Autism And Reluctant Readers

It’s no secret that Autistic children can find reading a challenge. A few words or short sentences can be overwhelming as they struggle to process the steps needed to proceed through a task.

The same applies when asking an autistic child a question, they need to work through the steps before being able to answer.

Allowing them to take their time, to calmly go through these steps at their own pace, can have far more positive results than many realise.

When I worked with children who needed extra-curricular support, I would often describe these steps as being like changing gears.

  • First gear - read the word.

  • Neutral - decode the word.

  • Second gear - work out what it means.

  • Neutral – prepare to read the next word or deliver their answer.

  • Third gear - Now they are ready to move onto the next word or task.

Each step in the process is an achievement. And when your reluctant reader achieves, whether it be a single word, a few words, a sentence, or a paragraph, celebrate these successes and encourage your autistic reluctant reader to keep going.

Consider Your Surroundings

Be aware of anything that might be a sensory distraction. Are their any bright lights or sudden noises. Something as insignificant as a washing machine beeping the end of a cycle can be enough to bring a successful session to an abrupt end.

‘Reading can feel less of a chore when it’s part of a game or fun activity.’

Pauline Tait

Helpful strategies to encourage your autistic reluctant reader…

  • Picture cards This is where your reluctant reader matches the picture to the word. Ensure the words aren’t too tricky as that can bring an abrupt end to the game. Instead, make sure most of the words are familiar to your reluctant reader and add in harder words, one or two at a time. 

  • Audiobooks are a great way of introducing your reluctant reader to new words, worlds, and characters. An autistic child is far more likely to ask what a tricky word means when they don’t have to struggle to sound it out first. They also become engaged with the story far quicker when it’s being read to them.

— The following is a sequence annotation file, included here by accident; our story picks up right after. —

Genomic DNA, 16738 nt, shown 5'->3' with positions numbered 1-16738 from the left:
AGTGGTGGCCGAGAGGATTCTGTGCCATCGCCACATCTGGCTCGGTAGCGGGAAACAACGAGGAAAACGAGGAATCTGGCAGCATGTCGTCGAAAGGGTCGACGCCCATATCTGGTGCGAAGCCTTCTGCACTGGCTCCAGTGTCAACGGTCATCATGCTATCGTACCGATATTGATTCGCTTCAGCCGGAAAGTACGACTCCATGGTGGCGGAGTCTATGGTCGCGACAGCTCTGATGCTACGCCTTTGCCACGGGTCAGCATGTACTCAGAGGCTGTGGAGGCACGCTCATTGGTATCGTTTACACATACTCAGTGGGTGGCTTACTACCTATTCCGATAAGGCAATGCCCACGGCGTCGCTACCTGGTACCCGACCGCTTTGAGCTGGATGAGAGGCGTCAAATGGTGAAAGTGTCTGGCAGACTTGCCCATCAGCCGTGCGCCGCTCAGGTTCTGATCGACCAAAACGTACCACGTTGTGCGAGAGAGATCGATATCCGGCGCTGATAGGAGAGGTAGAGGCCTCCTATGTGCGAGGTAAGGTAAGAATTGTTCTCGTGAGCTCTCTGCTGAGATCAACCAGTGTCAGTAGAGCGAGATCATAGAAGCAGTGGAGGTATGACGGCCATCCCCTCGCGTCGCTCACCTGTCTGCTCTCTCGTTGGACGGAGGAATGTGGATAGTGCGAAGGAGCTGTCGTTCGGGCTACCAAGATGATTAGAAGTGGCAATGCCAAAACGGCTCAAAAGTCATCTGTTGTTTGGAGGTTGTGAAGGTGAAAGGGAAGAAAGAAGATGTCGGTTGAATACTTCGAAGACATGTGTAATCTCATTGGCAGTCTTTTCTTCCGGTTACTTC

Some autistic children will often like the feeling of the headphones against their ears. I don’t mean ear buds; I mean headphones that cover most of the outside of the ear. Children can feel secure with them on as they drown out other noises and apply gentle comforting pressure to the outer ear. Just beware that I am only recommending these for inside the house, children need to hear traffic when out and about. 

  • Text-to-touch software, computer programmes and Apps. In some instances, these can be extremely helpful. If mobility would make picture cards and similar resources tricky, then similar programmes would still feed creativity and imaginations.

Call to Action

This week, using the strategies I have mentioned above, look for different ways of incorporating reading into your reluctant reader’s daily routine.

Reading can feel less of a chore when it’s part of a game or fun activity. And to allow you to adapt to the autistic traits of your reluctant reader, I have suggested two approaches to this week’s call to action.

  1. Spend time chatting with your reluctant reader about the various ways of incorporating reading into their daily routines. This way you are planning the steps forward together. Your reluctant reader will feel in control and, therefore, will be more likely to comply.

  2. If you feel the pressure of making such decisions would be more stressful for your reluctant reader, quietly introduce your choice of strategies ensuring there is no pressure on your reluctant reader to instantly comply. These things can take time and patience is often required.

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